1. This subject has its own intrinsic interest and value because this is a subject of serious scholarship and research; researchers in Jurisprudence contribute to the development of society by having repercussion in the whole legal, political and social school of thoughts. One of the tasks of this subject is to construct and elucidate concepts serving to render the complexities of law more manageable and more rational. It is the belief of this subject that the theory can help to improve practice.

2. Jurisprudence also has an educational value. It helps in the logical analysis of the legal concepts and it sharpens the logical techniques of the lawyer. The study of Jurisprudence helps to combat the lawyer’s occupational view of formalism which leads to excessive concentration on legal rules for their own sake and disregard of the social function of the law.

3. The study of Jurisprudence helps to put the law in its proper context by considering the needs of the society and by taking note of the advances in related and relevant disciplines.

4. Jurisprudence can teach the people to look if not forward, at least sideways and around them and realize that answers to a new problem must be found by a consideration of present social needs and not in the wisdom of the past.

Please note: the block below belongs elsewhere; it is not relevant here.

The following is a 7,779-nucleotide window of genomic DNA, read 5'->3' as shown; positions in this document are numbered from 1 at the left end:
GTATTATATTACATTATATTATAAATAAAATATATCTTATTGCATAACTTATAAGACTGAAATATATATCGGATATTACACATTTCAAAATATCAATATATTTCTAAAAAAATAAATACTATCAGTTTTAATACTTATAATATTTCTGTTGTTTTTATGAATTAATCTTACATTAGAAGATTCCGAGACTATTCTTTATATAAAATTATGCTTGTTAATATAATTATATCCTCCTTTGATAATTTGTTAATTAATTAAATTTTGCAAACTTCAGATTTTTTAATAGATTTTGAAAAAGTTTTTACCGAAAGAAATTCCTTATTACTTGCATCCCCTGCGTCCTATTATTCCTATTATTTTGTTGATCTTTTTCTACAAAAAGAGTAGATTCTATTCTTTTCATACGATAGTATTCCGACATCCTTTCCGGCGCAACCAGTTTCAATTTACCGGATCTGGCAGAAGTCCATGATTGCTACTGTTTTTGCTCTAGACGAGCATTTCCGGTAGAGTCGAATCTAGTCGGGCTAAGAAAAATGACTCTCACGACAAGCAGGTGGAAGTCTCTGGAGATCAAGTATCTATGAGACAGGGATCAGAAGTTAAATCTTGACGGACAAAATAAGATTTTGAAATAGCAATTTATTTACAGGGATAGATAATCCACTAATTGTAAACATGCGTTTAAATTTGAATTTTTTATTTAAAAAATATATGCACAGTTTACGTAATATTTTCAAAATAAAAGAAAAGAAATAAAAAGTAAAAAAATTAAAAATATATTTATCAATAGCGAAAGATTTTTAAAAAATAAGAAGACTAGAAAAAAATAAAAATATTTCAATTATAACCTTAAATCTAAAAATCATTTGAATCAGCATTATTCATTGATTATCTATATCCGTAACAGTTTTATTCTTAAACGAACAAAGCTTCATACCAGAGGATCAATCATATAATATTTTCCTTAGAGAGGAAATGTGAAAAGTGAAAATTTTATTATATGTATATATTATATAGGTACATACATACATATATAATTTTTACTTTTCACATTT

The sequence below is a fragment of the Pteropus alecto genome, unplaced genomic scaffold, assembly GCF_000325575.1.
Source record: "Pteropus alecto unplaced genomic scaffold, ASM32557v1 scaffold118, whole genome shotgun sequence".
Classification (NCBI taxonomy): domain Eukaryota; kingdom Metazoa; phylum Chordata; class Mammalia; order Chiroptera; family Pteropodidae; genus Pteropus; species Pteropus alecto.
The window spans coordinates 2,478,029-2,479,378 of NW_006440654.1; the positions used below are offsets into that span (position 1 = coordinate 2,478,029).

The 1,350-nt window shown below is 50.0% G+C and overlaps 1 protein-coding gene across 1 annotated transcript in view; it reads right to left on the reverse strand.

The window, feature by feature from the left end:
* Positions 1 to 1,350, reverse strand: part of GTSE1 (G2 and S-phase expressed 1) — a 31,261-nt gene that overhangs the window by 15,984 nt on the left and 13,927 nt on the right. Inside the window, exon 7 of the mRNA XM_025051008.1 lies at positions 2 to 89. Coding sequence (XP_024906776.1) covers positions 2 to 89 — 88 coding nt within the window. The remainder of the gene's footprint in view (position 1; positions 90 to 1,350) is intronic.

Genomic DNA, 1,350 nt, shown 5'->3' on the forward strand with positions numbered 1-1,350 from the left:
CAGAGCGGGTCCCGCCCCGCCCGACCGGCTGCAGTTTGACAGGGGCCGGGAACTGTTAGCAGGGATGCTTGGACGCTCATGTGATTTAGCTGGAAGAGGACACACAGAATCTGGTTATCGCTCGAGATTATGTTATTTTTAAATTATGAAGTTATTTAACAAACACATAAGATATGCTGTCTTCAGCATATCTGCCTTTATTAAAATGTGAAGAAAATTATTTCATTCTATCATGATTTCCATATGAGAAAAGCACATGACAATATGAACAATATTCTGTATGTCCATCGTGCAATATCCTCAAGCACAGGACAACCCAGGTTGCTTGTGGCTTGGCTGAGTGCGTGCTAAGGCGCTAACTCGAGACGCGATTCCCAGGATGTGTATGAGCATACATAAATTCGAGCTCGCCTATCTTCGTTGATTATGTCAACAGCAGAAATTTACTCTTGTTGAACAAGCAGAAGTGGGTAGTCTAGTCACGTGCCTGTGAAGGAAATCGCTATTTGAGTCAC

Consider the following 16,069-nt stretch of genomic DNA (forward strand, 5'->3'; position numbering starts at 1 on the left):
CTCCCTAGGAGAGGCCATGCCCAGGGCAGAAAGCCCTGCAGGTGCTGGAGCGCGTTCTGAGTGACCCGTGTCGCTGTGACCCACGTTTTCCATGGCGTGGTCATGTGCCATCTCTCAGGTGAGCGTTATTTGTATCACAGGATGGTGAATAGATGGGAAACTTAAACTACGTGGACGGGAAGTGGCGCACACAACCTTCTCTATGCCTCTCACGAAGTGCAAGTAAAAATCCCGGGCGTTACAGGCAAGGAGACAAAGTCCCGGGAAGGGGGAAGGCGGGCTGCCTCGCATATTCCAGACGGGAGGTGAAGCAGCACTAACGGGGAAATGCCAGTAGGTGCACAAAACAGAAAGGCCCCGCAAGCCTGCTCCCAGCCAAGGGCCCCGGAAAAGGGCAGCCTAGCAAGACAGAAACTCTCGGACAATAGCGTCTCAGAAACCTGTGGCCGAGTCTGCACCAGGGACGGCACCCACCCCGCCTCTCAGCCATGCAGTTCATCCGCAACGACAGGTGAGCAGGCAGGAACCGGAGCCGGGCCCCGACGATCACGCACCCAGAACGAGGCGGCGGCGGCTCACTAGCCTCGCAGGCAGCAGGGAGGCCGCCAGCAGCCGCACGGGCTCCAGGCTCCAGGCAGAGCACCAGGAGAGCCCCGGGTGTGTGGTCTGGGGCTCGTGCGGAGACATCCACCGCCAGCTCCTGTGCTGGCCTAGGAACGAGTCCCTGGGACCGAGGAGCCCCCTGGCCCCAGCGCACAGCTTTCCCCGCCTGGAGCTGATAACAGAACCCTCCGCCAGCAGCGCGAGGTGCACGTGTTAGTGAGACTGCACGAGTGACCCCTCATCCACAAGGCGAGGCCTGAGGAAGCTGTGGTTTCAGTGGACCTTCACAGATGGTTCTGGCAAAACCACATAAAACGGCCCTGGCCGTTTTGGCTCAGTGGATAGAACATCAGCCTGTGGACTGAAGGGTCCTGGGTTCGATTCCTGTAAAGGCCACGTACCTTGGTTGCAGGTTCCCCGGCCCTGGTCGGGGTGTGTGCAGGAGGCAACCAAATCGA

5. Jurisprudence is the eye of law and the grammar of law because it throws light on basic ideas and fundamental principles of law. Therefore, by understanding the nature of law, its concepts and distinctions, a lawyer can find out the actual rule of law. It also helps in knowing the language, grammar, the basis of treatment and assumptions upon which the subject rests. Therefore, some logical training is necessary for a lawyer which he can find from the study of Jurisprudence.

Importance of Jurisprudence

6. It trains the critical faculties of the mind of the students so that they can dictate fallacies and use accurate legal terminology and expression.

7. It helps a lawyer in his practical work. A lawyer always has to tackle new problems every day. Thus, he can handle his knowledge of Jurisprudence which trains his mind to find alternative legal channels of thought.

8. Jurisprudence helps the lawyers in ascertaining the true meaning of the laws passed by the legislators by providing the rules of interpretation. Therefore, the study of Jurisprudence should not be confined to the study of positive laws but also must include normative study i.e. that study should deal with the improvement of law in the context of prevailing socio-economic and political philosophies of time, place and circumstances. Prof. Dias said that “the study of Jurisprudence is an opportunity for the lawyer to bring theory and life into focus, for it concerns human thought in relation to social existence”.